i think we as the video pointed out to a lot of this was made possible because the automobile and that was a very inexpensive gasoline nine states it i think for example had we known forty or fifty years ago what we would produce today on the the pattern that we would've actually imposing landscape might have been quite different then i think now there's still time to correct that but it has deftly a function of having this this autonomous vehicles at our disposal which allowed people to go almost anywhere that there might very expensive until now i have this theory that while there is this movement that to the suburbs the suburbs of all and then the suburbs are tending to replicate what was in the city and suburbs the suburbs and many regions have done a very effective job on what i consider to be my land use lockout theory and that by designing a subdivisions
within these suburban areas and so many pay for spots are effectively what they've gone is created a certain income level and the suburban communities which leaves behind which locks out any notion for low income for a full public housing types of development to move into that into suburbia and i'm finally out we're also finding that as as best as americans begin to become more involved in diversity that they're less that we find in large numbers of americans who are less likely to live in a sober but who are now becoming more diversity conscience and does want to rear their children are themselves live in a more diverse community and from that standpoint they're making those choices
about a diversified and communities and sober all moving back to the more americans i was i asked bob if there might not be a possibility years has that type of population movement schiff says it has an intimate partners with people moving back into all of course city areas that had the tyranny of the process i think it's called gentrification we it's bought it for not going to run the risk of the same kind of economic lockout top as the redevelopment of kurds in those areas and they begin to absorb some of of the growth that's gonna be directed at these regions anyway for economic and market conditions the government doesn't really make any attempt to control immigration but in any event art or not we don't have the same potential problem there in the city and all they do oh yes we do i have another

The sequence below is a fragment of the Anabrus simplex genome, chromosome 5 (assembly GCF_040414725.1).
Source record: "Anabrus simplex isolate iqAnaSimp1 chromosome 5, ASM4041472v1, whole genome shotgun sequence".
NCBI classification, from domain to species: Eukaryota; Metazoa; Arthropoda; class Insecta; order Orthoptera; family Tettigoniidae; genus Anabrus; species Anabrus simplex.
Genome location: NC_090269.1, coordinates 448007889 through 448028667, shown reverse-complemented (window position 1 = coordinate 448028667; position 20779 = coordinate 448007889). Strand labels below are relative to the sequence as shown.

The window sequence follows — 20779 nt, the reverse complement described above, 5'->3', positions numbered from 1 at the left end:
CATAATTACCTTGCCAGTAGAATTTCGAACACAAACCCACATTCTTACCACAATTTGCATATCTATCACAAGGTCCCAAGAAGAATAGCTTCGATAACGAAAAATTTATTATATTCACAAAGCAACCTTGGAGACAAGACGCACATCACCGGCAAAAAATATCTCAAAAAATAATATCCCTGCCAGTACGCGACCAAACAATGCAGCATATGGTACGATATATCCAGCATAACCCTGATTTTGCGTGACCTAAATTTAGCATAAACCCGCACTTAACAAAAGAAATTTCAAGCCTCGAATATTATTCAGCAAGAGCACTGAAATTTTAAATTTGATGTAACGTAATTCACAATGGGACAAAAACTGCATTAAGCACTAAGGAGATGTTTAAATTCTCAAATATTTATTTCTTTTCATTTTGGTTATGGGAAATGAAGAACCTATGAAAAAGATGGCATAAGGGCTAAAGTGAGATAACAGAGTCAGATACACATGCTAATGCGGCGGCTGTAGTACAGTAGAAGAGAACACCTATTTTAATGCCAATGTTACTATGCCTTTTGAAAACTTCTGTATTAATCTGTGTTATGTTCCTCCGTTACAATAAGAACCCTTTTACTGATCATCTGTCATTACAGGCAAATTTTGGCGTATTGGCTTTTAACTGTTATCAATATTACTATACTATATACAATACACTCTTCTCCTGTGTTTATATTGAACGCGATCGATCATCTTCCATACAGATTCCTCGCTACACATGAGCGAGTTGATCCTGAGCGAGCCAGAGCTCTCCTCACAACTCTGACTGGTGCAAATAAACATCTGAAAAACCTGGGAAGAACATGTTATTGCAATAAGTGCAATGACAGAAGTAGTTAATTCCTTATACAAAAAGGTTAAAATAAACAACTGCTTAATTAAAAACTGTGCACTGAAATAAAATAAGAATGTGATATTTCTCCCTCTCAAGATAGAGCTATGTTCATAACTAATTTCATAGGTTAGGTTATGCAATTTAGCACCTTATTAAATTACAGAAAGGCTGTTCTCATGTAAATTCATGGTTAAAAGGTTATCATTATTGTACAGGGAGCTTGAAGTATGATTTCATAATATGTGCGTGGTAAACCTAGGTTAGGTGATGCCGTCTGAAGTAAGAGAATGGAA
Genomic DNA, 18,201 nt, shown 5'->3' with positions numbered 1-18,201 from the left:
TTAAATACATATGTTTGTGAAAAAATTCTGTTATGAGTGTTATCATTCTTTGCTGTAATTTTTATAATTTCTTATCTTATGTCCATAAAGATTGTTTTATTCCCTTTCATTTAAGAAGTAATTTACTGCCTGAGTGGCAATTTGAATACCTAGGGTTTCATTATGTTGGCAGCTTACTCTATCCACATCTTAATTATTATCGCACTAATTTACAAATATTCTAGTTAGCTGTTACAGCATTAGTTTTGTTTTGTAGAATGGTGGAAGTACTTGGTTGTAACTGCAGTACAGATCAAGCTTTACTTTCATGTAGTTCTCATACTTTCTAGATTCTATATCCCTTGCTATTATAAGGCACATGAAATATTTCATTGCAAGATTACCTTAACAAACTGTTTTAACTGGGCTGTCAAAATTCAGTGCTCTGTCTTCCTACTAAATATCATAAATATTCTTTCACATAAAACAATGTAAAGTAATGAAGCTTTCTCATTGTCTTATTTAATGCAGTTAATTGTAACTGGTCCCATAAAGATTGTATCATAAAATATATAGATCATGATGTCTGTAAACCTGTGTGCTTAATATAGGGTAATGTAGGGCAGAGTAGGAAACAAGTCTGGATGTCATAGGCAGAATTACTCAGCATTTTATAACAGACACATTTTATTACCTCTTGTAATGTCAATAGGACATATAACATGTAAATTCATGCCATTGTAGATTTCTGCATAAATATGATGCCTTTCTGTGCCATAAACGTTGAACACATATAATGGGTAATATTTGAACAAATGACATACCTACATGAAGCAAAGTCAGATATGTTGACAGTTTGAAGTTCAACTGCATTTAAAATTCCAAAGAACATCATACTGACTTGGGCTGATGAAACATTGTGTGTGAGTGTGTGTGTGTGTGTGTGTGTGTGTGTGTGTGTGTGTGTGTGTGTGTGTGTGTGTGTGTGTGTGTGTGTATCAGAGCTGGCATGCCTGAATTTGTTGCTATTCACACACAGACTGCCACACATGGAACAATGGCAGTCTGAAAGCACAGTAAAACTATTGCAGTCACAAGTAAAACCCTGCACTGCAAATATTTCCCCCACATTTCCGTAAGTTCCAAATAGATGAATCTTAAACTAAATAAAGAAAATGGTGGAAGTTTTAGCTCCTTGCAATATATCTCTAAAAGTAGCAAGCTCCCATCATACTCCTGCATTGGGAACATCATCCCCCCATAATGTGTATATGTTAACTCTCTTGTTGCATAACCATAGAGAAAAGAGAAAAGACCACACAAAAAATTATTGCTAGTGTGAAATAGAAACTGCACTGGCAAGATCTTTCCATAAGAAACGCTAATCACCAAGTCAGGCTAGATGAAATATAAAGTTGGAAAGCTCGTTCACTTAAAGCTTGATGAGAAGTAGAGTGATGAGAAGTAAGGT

theory on this and that they sometime gentrification is is possible and i've run the risk of on this theory were with some of my with some of my counterparts and that in certain urban communities yuki we should force a gentrification because it does two things it it a diversified is not only income levels of individuals in certain neighborhoods but it also enhances the economic status of those neighborhoods and it brings people from very diverse groups living together again and i think the survival of all communities is is it's not creating more segregated enclaves what opportunities for individuals and difficult to define economic status to live together until i'm i i'm someone i'm a proponent of controlled reverse gentrification in certain
dickinson inner city neighborhoods in and i'm not sure how you accomplished that through with three some wild land use patterns or some while city ordinances or something of the snitch no id they need your comments actually cause needed to think of it might make sense first to to look just briefly before we leave the subject of cities at the question i think that until quite recently maybe for the last ten years or so there there seems to have been a feeling that the cities needed to take care of themselves and the rest of us which would move forward if we didn't happen to be city folks i think the events on the streets of los angeles in recent weeks had suggested to people that maybe city's belong to all of us and that that we can't necessarily move to the suburb and what the bridge or build a wall around this or redevelop the city and build an enclave that keeps a separate from others on that how do you all feel about the question of the extent to which cities have got to be everyone's concerned do they eat so why how
what are the implications of two folks and suburbs in rural areas be concerned about this i think they should be concerned about a cummings a good to her gave the best example of this in from regional standpoint and he indicated that this is his notion is that the the the city is is the region of his lack of apple with the city been the core of that apple and if we allow the corps to deteriorate then every area around it begins to deteriorate and that there is a need for suburban communities in a region in the metropolitan areas of richmond to ensure that we have a strong inner city because we market these areas wheat market the city hall in trying to richmond is its richmond any extra us to richmond terry as opposed to him reichl area the chest if you're adventurous probably case in other parts of calm will i would i would like to talk a minute related to them about the political